The Need for an M4 Relief Road

In my Glamorgan Gazette column, I have outlined concerns that the M4 through Bridgend is at full capacity.

A REPORT on Strategic Transport Schemes in BCBC has revealed something  we all suspected – that Junction 36 of the M4 at Sarn is at full capacity and is in need of “major intervention.”

The worry is that with the Welsh Government’s current lunatic freeze on road improvement schemes, action will not be taken any time soon – if ever.

We all know the debacle of the M4 Relief Road at Newport where the Welsh Government spent more than £140 million of our money buying up land and holding a major public inquiry into a suitable route only for First Minister Mark Drakeford to just cancel it.

The repercussions of that decision reverberate throughout South Wales with the bottleneck around Newport acting as a deterrent to any businesses thinking of locating anywhere to the West.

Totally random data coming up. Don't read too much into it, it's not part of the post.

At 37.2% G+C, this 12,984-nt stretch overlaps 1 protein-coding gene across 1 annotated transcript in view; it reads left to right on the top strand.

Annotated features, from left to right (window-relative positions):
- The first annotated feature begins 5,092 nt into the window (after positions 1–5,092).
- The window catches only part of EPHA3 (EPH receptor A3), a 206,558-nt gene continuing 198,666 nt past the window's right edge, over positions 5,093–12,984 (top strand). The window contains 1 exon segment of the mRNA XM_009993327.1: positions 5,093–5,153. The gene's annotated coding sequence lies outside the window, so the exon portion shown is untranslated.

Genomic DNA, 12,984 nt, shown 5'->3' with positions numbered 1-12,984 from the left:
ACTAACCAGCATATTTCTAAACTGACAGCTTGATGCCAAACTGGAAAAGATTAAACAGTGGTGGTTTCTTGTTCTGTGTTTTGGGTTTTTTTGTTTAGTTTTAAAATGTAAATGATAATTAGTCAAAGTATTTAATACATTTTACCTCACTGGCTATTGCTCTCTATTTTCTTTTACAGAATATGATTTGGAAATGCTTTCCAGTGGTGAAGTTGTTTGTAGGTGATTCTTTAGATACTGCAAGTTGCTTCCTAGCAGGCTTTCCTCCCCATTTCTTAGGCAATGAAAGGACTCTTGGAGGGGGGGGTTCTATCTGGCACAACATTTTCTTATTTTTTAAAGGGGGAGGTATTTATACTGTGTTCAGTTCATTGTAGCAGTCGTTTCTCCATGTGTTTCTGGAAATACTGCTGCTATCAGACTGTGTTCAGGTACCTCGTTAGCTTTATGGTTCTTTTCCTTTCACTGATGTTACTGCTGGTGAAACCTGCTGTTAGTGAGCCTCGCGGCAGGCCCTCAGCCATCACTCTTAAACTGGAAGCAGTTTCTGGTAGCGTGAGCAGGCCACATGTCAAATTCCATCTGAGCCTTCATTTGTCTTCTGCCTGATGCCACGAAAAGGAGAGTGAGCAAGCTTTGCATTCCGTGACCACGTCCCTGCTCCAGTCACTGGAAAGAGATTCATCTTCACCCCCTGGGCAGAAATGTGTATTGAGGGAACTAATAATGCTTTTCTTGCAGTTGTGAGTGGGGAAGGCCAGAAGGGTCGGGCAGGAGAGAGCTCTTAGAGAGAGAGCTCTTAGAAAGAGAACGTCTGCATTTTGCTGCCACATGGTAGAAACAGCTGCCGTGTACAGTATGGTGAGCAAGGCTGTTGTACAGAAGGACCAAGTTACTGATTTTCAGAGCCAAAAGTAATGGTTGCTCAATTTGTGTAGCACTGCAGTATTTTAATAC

So, hearing that there is significant queuing on all six of the approach roads at Sarn at peak times is bad news for jobs and business growth in the borough.

This junction not only serves Bridgend town but all three valley areas. The council’s report says quite bluntly that these capacity and congestion issues impact on the ability of the junction to enable traffic to access the M4. It goes on: “This will restrict future growth in the north of the borough and disadvantage those who are most affected by this major constraint to movement.”

The report says that improving public transport may take some traffic away but as the rail network is limited locally, with no scope to expand it, people remain reliant on roads. Welsh Government is currently undertaking a study into all three junctions in the borough.

This is welcome as it will outline the technical solutions available but what’s totally lacking is the political will to act.

Welsh Labour and their Plaid cronies in government must realise that their fanatical approach to attaining net-zero carbon is destroying the Welsh economy. 

The M4 was built more than 40 years ago and no longer meets the demands of the 21st century. Putting in new railway stations on the South Wales mainline will help commuters, but will do little for businesses operating lorries and vans along the motorway.

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